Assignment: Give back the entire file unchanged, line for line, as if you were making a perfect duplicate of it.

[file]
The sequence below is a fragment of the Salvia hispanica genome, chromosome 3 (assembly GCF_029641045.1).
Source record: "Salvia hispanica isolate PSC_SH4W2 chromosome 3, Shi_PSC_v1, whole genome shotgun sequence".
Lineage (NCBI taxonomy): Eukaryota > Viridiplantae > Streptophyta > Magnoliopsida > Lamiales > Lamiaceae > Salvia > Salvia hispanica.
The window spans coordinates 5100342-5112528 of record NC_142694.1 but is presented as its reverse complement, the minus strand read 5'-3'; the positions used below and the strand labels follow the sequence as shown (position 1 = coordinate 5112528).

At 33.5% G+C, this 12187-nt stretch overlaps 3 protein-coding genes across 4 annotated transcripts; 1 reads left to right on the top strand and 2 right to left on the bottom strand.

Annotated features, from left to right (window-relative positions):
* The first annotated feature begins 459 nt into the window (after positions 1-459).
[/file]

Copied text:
The sequence below is a fragment of the Salvia hispanica genome, chromosome 3 (assembly GCF_029641045.1).
Source record: "Salvia hispanica isolate PSC_SH4W2 chromosome 3, Shi_PSC_v1, whole genome shotgun sequence".
Lineage (NCBI taxonomy): Eukaryota > Viridiplantae > Streptophyta > Magnoliopsida > Lamiales > Lamiaceae > Salvia > Salvia hispanica.
The window spans coordinates 5100342-5112528 of record NC_142694.1 but is presented as its reverse complement, the minus strand read 5'-3'; the positions used below and the strand labels follow the sequence as shown (position 1 = coordinate 5112528).

At 33.5% G+C, this 12187-nt stretch overlaps 3 protein-coding genes across 4 annotated transcripts; 1 reads left to right on the top strand and 2 right to left on the bottom strand.

Annotated features, from left to right (window-relative positions):
* The first annotated feature begins 459 nt into the window (after positions 1-459).